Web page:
Monday, June 28th 2021, 12:24 pm - A prolonged 'heat-dome' event is yielding record-shattering temperatures to much of the Western Canada, with parts of B.C. smashing all-time Canadian records. Residents are reminded to exercise caution and help prevent any human-caused wildfires from igniting. Here’s what you need to know.
The intense heat wave that is blanketing Western Canada with dangerously stifling conditions will continue for a few more days. Meteorologists warn that temperatures will be even hotter than those record-setting daytime highs felt on the weekend, with overnight lows even staying above the 20-degree mark.
Since Friday, several all-time and/or monthly highs, as well as dozens of daily records have been broken. One of them was the hottest temperature ever recorded in Canada.
"Lytton became a temporary holder of Canada’s warmest temperature in history on Sunday when the city unofficially hit 46.6°C, but that will likely be surpassed on Monday, potentially at the same station," says Tyler Hamilton, a meteorologist at The Weather Network.
The historic heat is the result of what's colloquially referred to as a heat dome, something more common to the southwestern U.S. It's an area of intense high pressure, beneath which descending air compresses into layers near the surface, warming drastically as it does so.
This heat dome is creating a feedback loop: The warm air gets trapped in the lower elevations, and temperatures can only fall into the 20s at night. The following days can be incrementally toastier.
The good news for sun-lovers is that such features tend to be marked by clear skies, inhibiting the kind of vertical motion that produces clouds. It also keeps out low-pressure systems that can bring rain and thunderstorms. But the downside is that the dry conditions coincide with periods of drought conditions and an elevated fire danger.
See below for a look at the forecast conditions meteorologists are expecting this week.
MONDAY - WEDNESDAY: HISTORIC WARMTH BREAKS RECORDS
Monday morning will be warmer than the average daytime high for the end of June - bottoming out as high as 26 or 27°C. Some schools shut their doors Monday morning because of the extreme heat, with information about Tuesday classes to be released on Monday.
A thermal trough – a thin, weak area of low pressure – tends to develop along the B.C. coast during these heat events, enhancing the offshore flow and allowing the air to further warm as it snakes down from the coastal mountains. The thermal trough will push coastal sections to their warmest temperatures in recorded history.
Many communities have opened cooling centres and other measures to keep the public safe. Power grids are taking significant hits and a lack of rain in the forecast means the fire danger is on the rise.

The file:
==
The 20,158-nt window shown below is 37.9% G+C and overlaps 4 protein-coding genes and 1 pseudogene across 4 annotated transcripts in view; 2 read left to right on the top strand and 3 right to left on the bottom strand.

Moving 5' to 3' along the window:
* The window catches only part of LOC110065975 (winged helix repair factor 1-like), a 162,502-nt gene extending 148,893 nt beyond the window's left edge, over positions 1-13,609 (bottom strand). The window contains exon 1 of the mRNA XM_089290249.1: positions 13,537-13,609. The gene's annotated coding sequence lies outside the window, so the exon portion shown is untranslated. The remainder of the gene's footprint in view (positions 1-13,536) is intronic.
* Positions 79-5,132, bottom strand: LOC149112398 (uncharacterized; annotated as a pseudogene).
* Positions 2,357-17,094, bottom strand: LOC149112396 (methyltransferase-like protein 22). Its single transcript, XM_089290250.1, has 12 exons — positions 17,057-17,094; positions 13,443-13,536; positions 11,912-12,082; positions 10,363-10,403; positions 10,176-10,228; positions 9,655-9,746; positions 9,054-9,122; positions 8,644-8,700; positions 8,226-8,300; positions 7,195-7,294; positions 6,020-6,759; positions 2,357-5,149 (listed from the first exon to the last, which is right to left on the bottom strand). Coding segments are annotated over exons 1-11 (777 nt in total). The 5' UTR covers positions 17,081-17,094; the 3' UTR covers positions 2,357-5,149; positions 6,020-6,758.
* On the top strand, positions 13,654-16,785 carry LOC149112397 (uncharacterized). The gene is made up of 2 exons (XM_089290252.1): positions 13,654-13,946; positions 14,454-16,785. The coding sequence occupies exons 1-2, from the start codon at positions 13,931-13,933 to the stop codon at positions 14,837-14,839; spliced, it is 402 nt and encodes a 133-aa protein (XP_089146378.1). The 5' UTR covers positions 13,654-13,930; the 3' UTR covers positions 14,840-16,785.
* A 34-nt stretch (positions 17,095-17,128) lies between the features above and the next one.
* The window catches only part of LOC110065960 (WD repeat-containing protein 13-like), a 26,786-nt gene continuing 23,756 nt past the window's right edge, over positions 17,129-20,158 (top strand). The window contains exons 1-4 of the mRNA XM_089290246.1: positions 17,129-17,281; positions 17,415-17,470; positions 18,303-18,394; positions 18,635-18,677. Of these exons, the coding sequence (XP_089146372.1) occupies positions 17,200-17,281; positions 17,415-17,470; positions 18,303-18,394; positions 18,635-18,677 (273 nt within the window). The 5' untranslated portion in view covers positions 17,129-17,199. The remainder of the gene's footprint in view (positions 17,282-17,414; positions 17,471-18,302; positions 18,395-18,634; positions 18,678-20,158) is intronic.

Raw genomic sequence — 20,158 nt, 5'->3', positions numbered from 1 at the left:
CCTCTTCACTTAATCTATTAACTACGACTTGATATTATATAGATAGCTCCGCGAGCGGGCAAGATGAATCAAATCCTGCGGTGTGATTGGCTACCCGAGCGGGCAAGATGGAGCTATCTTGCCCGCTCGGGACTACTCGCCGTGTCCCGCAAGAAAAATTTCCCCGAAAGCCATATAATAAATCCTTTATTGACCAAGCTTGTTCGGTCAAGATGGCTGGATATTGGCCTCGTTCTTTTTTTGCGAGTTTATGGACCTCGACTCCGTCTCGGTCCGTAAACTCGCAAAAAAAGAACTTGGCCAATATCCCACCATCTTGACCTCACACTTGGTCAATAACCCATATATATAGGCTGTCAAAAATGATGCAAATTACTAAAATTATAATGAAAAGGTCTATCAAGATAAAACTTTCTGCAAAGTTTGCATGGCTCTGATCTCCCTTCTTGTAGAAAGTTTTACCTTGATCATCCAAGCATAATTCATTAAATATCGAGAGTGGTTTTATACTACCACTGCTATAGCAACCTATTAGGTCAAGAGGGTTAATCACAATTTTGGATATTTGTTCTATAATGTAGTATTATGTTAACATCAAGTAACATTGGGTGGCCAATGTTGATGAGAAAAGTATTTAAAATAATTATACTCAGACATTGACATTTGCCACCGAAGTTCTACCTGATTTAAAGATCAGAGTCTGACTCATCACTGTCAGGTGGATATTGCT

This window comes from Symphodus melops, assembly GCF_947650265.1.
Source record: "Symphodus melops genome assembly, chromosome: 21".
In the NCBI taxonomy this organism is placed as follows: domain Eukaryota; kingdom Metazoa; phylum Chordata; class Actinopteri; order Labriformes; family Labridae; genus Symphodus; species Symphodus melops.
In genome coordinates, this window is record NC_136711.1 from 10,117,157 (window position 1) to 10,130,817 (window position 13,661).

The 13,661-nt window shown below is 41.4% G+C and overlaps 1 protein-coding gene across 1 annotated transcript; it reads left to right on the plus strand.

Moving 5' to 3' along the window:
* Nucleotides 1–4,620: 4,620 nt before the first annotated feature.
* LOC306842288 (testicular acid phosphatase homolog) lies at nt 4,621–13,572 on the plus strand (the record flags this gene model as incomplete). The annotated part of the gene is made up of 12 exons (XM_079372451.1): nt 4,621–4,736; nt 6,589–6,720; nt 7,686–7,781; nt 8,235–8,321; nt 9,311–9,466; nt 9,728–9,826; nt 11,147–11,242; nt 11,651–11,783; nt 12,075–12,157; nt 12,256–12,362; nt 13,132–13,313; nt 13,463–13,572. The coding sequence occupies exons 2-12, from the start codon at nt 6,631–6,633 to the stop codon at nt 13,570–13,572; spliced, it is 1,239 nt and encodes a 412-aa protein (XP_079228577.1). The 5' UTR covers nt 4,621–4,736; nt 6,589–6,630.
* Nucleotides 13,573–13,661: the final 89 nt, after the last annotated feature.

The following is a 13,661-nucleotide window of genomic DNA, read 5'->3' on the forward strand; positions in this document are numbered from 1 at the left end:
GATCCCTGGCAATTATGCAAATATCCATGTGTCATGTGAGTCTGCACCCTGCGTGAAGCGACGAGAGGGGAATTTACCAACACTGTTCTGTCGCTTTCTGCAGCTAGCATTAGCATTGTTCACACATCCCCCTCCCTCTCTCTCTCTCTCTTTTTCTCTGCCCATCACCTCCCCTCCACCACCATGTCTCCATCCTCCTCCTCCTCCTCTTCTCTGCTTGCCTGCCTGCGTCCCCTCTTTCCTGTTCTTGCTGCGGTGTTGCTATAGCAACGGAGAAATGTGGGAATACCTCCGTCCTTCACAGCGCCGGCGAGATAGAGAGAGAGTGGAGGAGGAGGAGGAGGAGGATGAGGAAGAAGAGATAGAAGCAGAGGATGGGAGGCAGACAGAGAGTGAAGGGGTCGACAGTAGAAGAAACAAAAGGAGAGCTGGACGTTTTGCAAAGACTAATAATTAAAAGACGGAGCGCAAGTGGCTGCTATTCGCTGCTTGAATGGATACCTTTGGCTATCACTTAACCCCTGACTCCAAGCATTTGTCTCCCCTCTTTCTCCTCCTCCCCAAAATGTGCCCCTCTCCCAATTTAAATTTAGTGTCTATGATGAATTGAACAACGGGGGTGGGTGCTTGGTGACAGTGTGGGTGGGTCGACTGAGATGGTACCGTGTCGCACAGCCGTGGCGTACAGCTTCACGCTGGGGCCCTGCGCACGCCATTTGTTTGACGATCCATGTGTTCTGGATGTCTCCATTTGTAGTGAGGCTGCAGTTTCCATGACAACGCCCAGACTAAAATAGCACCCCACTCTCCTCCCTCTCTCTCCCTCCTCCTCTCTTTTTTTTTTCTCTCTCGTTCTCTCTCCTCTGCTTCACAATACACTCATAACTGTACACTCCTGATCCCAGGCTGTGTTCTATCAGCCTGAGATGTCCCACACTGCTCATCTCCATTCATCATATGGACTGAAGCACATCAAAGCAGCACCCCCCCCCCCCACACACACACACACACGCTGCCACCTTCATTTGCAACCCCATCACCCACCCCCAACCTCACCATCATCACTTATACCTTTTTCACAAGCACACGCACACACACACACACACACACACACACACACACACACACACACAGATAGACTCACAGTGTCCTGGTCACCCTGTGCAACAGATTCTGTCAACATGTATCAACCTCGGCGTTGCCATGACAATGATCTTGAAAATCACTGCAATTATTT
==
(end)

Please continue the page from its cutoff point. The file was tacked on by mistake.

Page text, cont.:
"Climate change has altered our atmosphere, and I’m forecasting all-time temperature records on Vancouver Island - similar to levels seen in Dubai or Phoenix, Arizona," says Hamilton.
WATCH: WARMEST DAY IN HISTORY COMING TO VANCOUVER ISLAND
Alberta won't quite reach such extreme levels as B.C., but daytime highs in the upper 30s to low 40’s will be widespread and deeply uncomfortable, even when the humidity eases off.
It's likely that the dangerous heat wave will continue into Thursday. The heat will also spread into Saskatchewan, with daytime temperatures pushing the mid-to-upper 30s by Tuesday.
Temperatures will even soar into the low 40’s in sections of the Northwest Territories on Wednesday, a testament to the record-setting nature of this ridge.
For some relief, head down to the Pacific Ocean, but it remains to be seen if the daytime sea-breeze will push very far inland, at all. Your best bet is to be directly in the ocean, or somehow find your way to Prince Rupert.
The extreme heat should be taken seriously as it could harm your health and cause heat-related illnesses.
“Heat-related illness is the result of your body gaining heat faster than it can cool itself down,” states HealthLink BC on their website. “Those at increased risk for heat-related illness include: infants and children, people 65 years of age or older, and people who do a lot of physical activity or work in a hot environment. In most cases, heat-related illnesses are preventable.”
Heat stroke is a life-threatening medical emergency. Call 9-1-1 or other emergency medical services as soon as you suspect or see the signs of heat stroke in an individual. Click here to learn more about heat stroke.
Heat stroke shares some symptoms with heat exhaustion, but the most acute to watch out for (according to Canadian Centre for Occupational Health and Safety) are:
- Hot, dry skin or profuse sweating
- Loss of consciousness
- Very high body temperature
Heat stroke can follow on from untreated heat exhaustion, or can happen without little or no warning. To learn more about how extreme heat can impact the human body, click here.